In the space of a few short years, eCommerce has ushered in a Wild West-like atmosphere when it comes to attracting new customers. Online retailers have employed everything from rewards programs to dynamic pricing to siphon consumers away from their digital competitors, but is this kind of blanket approach to customer retention really the best strategy?
A group of professors from Dartmouth College and Italy’s University of Bologna think otherwise, and their most recent study published in the Marketing Science journal underscores why: In an examination into triggers for customer action via multichannel marketing pipelines, the tried-and-true incentive method of offering endless discounts and other incentives might not be as effective as previously thought.
Elisa Montaguti, associate professor of corporate finance at the University of Bologna and lead author of the study, explained in a statement how the study was structured as a real-life field experiment centered on a major European book retailer with established multichannel advertising practices. With more than 30,000 customers available for the study, Montaguti and her team separated the consumers into four groups. Over the space of a year, each group received marketing messages that touted multichannel shopping’s benefits or expressed the value of the retailer’s brand, with coupons both included and excluded for four different campaigns.
What did Montaguti find? Customers that received multichannel marketing information without any coupon incentives ended up shopping more often and spending more money throughout the study than their counterparts. In fact, this group was the only one in the study to yield a positive 93 percent return on investment for the retailer.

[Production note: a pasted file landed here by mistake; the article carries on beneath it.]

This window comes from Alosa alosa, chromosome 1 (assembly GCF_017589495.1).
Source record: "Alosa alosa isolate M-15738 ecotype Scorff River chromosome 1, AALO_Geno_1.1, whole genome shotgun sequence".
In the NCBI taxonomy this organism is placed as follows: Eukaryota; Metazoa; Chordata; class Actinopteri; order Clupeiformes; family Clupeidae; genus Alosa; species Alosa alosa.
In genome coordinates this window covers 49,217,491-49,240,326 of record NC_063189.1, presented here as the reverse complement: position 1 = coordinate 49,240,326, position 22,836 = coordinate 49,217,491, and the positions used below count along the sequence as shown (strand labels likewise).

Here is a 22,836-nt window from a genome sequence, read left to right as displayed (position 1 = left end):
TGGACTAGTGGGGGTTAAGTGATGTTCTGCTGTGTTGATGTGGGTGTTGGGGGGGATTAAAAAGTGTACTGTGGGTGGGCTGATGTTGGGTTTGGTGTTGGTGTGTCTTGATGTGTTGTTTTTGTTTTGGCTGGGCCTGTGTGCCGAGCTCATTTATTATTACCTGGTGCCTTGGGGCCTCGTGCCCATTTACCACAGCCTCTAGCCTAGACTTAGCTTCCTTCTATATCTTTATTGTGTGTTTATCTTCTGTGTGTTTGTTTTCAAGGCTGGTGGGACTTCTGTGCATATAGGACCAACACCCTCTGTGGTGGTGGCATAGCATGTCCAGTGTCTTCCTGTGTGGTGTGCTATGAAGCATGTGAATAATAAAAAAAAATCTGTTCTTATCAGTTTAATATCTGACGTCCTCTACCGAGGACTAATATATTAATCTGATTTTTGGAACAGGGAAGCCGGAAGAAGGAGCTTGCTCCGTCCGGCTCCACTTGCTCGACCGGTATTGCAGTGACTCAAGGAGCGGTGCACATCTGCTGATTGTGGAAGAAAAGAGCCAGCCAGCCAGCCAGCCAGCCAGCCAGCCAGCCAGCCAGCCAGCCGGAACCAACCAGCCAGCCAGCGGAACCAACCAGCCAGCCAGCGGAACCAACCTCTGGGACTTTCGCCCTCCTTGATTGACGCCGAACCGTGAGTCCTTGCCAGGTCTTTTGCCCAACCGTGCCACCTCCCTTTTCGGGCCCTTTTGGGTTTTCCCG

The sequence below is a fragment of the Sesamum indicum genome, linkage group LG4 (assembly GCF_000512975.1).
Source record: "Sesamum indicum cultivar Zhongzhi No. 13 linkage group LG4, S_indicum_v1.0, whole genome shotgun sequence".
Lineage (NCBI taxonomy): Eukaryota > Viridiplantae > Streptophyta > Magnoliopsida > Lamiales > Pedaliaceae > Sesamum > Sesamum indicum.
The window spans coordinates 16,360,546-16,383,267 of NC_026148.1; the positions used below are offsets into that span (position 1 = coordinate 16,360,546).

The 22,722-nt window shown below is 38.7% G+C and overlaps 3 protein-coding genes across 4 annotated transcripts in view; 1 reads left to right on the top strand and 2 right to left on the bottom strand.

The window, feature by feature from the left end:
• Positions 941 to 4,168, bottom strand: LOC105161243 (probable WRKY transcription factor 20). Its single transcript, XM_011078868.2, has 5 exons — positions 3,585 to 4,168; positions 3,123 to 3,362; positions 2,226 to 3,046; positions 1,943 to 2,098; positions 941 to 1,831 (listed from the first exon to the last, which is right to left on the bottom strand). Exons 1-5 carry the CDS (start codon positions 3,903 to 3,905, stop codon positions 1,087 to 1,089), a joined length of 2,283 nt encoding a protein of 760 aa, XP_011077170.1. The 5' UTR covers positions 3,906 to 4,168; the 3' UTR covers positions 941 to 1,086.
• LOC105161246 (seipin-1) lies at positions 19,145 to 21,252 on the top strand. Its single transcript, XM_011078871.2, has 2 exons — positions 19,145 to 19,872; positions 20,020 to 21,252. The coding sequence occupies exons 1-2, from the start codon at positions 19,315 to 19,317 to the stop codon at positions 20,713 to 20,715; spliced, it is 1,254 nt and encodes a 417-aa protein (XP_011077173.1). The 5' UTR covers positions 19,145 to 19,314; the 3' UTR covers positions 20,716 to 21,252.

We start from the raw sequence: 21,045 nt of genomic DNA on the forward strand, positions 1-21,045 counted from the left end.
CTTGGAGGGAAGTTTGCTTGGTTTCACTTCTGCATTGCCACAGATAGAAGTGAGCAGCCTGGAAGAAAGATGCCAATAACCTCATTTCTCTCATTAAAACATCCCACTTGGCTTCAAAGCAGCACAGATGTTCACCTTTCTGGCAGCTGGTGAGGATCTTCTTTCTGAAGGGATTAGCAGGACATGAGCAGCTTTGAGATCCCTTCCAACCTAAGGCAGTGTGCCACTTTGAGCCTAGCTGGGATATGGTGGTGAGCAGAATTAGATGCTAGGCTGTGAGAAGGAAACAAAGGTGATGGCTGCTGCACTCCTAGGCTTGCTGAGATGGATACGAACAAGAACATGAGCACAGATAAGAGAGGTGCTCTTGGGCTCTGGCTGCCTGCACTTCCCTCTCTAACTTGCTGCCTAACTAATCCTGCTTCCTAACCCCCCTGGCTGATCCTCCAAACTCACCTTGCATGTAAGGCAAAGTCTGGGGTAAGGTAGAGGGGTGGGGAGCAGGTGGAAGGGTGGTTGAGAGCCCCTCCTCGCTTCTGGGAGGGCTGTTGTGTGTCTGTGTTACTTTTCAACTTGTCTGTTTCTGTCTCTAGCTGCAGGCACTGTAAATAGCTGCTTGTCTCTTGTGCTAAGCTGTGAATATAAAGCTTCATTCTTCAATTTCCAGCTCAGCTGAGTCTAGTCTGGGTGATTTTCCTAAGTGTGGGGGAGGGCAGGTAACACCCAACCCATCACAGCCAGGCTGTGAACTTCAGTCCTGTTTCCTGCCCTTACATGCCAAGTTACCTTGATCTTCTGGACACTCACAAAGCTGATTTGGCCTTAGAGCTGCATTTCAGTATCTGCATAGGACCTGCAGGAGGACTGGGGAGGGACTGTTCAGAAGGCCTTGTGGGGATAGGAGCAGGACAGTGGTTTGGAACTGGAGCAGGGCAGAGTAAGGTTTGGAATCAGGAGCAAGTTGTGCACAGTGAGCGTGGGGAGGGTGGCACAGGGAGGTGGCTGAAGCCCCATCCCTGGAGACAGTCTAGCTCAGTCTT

The average retailer might wonder why the addition of coupons could actually hinder sales, but Montaguti’s team interviewed customers to identify the negative effect. The multichannel shopping ads without coupons informed customers about their options without coming off as manipulative, but the addition of the financial incentives caused some customers to feel as if they were being pressured into a series of restrictions just to use the coupons.
“The coupon incentives were quite reasonable from the company’s perspective, but were restrictive and manipulative from the consumer’s perspective,” Montaguti said. “So the prescription for companies is simple – make clear what you’re encouraging the customer to do, but don’t come across as manipulating them into doing it.”
As if the evolving eCommerce ecosystem couldn’t throw more curveballs at retailers, this consumer reaction might only be common when companies are trying to drive interest through multichannel marketing to brick-and-mortar stores. According to a recent study from Johns Hopkins Carey Business School assistant professor Sanghee Lim, retailers might do well to repurpose financial incentives exclusively toward their online-only customers instead of in-store shoppers who are already loyal spenders.
“Offline stores may be giving away profits when they offer loyalty rewards to customers who will keep coming back anyway, regardless of any discount that’s offered,” Lim said in a statement. “Online shoppers, on the other hand, may use a coupon to revisit a retail website even when it’s not one of their preferred sellers.”
Fine-tuning marketing efforts will understandably differ for each retailer, but as customers become more familiar with the breadth of options available to them in a multichannel retail ecosystem, they may also become less forgiving of merchants that don’t communicate in the way they’re expecting.
In fact, it might be time for the whole retail industry to take a step back and think about what it really wants to accomplish with coupons and deals – and how merchants can make the best use of them. Otherwise, retailers might be turning their own customers against themselves without even knowing it.